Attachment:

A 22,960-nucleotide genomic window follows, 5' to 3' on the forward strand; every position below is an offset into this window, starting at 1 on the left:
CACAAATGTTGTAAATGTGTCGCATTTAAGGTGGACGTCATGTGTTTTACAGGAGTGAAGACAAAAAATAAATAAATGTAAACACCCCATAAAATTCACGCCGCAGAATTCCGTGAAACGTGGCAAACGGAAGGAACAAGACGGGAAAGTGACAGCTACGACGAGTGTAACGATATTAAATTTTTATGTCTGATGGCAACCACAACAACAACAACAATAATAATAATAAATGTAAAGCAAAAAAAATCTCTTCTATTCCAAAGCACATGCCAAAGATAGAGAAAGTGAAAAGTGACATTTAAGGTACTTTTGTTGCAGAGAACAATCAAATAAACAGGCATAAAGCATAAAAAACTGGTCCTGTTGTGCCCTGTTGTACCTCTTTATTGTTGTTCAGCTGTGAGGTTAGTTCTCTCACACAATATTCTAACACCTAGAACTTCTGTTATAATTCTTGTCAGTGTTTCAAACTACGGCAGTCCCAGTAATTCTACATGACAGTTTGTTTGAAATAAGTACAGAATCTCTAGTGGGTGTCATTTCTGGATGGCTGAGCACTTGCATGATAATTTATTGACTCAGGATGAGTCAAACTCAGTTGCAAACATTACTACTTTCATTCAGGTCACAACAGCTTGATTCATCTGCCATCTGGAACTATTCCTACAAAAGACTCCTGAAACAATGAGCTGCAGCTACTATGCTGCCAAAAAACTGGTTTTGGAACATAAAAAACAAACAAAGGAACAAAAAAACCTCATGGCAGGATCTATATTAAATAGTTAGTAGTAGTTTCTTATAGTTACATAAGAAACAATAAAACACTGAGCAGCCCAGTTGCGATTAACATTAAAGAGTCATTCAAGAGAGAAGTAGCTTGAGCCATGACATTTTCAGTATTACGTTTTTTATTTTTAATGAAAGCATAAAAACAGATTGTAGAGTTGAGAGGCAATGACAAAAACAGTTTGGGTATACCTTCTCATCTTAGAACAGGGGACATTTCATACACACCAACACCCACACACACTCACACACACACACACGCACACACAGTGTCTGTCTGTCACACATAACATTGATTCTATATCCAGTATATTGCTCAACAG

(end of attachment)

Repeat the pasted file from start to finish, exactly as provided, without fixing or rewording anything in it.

A 22,960-nucleotide genomic window follows, 5' to 3' on the forward strand; every position below is an offset into this window, starting at 1 on the left:
CACAAATGTTGTAAATGTGTCGCATTTAAGGTGGACGTCATGTGTTTTACAGGAGTGAAGACAAAAAATAAATAAATGTAAACACCCCATAAAATTCACGCCGCAGAATTCCGTGAAACGTGGCAAACGGAAGGAACAAGACGGGAAAGTGACAGCTACGACGAGTGTAACGATATTAAATTTTTATGTCTGATGGCAACCACAACAACAACAACAATAATAATAATAAATGTAAAGCAAAAAAAATCTCTTCTATTCCAAAGCACATGCCAAAGATAGAGAAAGTGAAAAGTGACATTTAAGGTACTTTTGTTGCAGAGAACAATCAAATAAACAGGCATAAAGCATAAAAAACTGGTCCTGTTGTGCCCTGTTGTACCTCTTTATTGTTGTTCAGCTGTGAGGTTAGTTCTCTCACACAATATTCTAACACCTAGAACTTCTGTTATAATTCTTGTCAGTGTTTCAAACTACGGCAGTCCCAGTAATTCTACATGACAGTTTGTTTGAAATAAGTACAGAATCTCTAGTGGGTGTCATTTCTGGATGGCTGAGCACTTGCATGATAATTTATTGACTCAGGATGAGTCAAACTCAGTTGCAAACATTACTACTTTCATTCAGGTCACAACAGCTTGATTCATCTGCCATCTGGAACTATTCCTACAAAAGACTCCTGAAACAATGAGCTGCAGCTACTATGCTGCCAAAAAACTGGTTTTGGAACATAAAAAACAAACAAAGGAACAAAAAAACCTCATGGCAGGATCTATATTAAATAGTTAGTAGTAGTTTCTTATAGTTACATAAGAAACAATAAAACACTGAGCAGCCCAGTTGCGATTAACATTAAAGAGTCATTCAAGAGAGAAGTAGCTTGAGCCATGACATTTTCAGTATTACGTTTTTTATTTTTAATGAAAGCATAAAAACAGATTGTAGAGTTGAGAGGCAATGACAAAAACAGTTTGGGTATACCTTCTCATCTTAGAACAGGGGACATTTCATACACACCAACACCCACACACACTCACACACACACACACGCACACACAGTGTCTGTCTGTCACACATAACATTGATTCTATATCCAGTATATTGCTCAACAG